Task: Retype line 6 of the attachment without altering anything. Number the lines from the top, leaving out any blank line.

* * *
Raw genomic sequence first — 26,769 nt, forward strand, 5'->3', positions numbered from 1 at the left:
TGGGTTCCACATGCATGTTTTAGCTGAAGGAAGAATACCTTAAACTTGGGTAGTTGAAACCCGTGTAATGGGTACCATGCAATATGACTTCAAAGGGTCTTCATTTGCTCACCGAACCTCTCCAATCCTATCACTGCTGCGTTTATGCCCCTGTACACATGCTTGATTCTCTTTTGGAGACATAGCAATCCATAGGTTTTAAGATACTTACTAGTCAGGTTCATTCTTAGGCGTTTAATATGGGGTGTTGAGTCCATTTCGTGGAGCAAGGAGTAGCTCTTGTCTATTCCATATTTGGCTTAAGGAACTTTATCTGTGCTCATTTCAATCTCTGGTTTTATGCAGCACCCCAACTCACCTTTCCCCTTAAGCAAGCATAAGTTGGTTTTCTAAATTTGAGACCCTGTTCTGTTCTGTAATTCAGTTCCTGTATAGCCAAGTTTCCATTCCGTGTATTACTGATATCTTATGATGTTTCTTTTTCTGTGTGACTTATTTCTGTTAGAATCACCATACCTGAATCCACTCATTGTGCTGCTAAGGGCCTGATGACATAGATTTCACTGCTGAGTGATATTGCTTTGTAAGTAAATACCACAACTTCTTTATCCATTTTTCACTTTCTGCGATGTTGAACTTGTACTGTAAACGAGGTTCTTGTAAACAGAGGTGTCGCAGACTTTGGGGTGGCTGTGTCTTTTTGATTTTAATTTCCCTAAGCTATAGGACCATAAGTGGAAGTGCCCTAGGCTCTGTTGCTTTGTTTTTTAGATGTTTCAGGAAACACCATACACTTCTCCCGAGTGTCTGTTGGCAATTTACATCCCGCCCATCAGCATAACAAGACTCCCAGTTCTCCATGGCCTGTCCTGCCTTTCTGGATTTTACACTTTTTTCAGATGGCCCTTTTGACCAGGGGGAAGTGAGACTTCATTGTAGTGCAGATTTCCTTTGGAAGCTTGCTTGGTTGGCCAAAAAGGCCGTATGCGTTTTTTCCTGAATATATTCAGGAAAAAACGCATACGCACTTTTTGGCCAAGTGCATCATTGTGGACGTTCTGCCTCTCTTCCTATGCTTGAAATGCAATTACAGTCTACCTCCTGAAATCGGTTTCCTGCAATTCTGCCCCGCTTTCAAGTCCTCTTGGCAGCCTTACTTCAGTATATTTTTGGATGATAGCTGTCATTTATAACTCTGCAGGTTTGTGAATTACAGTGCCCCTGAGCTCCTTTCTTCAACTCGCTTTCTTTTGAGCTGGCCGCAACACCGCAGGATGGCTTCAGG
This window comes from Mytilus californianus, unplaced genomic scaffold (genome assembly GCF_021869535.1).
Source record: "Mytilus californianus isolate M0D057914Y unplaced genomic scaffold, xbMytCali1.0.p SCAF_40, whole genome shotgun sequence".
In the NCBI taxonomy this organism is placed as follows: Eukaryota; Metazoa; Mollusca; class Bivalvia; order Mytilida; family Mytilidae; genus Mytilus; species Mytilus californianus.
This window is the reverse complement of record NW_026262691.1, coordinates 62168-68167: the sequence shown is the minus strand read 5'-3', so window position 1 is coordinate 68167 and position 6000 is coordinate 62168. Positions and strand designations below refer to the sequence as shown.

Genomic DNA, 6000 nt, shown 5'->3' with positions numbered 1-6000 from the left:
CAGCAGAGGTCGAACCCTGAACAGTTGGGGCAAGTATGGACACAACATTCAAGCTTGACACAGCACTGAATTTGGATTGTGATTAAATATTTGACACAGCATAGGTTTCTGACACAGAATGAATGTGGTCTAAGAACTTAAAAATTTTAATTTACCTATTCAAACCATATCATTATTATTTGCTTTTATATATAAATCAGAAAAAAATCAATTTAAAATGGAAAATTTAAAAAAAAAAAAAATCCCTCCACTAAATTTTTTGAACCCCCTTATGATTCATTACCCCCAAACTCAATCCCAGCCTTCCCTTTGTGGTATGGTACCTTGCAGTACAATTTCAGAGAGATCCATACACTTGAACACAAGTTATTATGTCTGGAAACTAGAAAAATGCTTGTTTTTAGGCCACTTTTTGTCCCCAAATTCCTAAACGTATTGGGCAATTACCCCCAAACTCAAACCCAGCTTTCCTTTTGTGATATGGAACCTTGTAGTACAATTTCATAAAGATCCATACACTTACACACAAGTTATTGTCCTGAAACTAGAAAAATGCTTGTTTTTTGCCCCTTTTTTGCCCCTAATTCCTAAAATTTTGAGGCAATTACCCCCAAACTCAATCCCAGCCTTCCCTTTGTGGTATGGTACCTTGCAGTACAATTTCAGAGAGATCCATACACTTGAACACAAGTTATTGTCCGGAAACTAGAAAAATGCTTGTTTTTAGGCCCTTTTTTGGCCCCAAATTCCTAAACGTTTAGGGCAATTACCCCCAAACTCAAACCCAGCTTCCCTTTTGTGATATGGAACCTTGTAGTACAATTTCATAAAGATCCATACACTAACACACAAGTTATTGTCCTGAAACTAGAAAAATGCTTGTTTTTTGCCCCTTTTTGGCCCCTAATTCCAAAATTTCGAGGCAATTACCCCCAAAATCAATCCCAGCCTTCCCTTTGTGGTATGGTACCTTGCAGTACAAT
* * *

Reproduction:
This window is the reverse complement of record NW_026262691.1, coordinates 62168-68167: the sequence shown is the minus strand read 5'-3', so window position 1 is coordinate 68167 and position 6000 is coordinate 62168. Positions and strand designations below refer to the sequence as shown.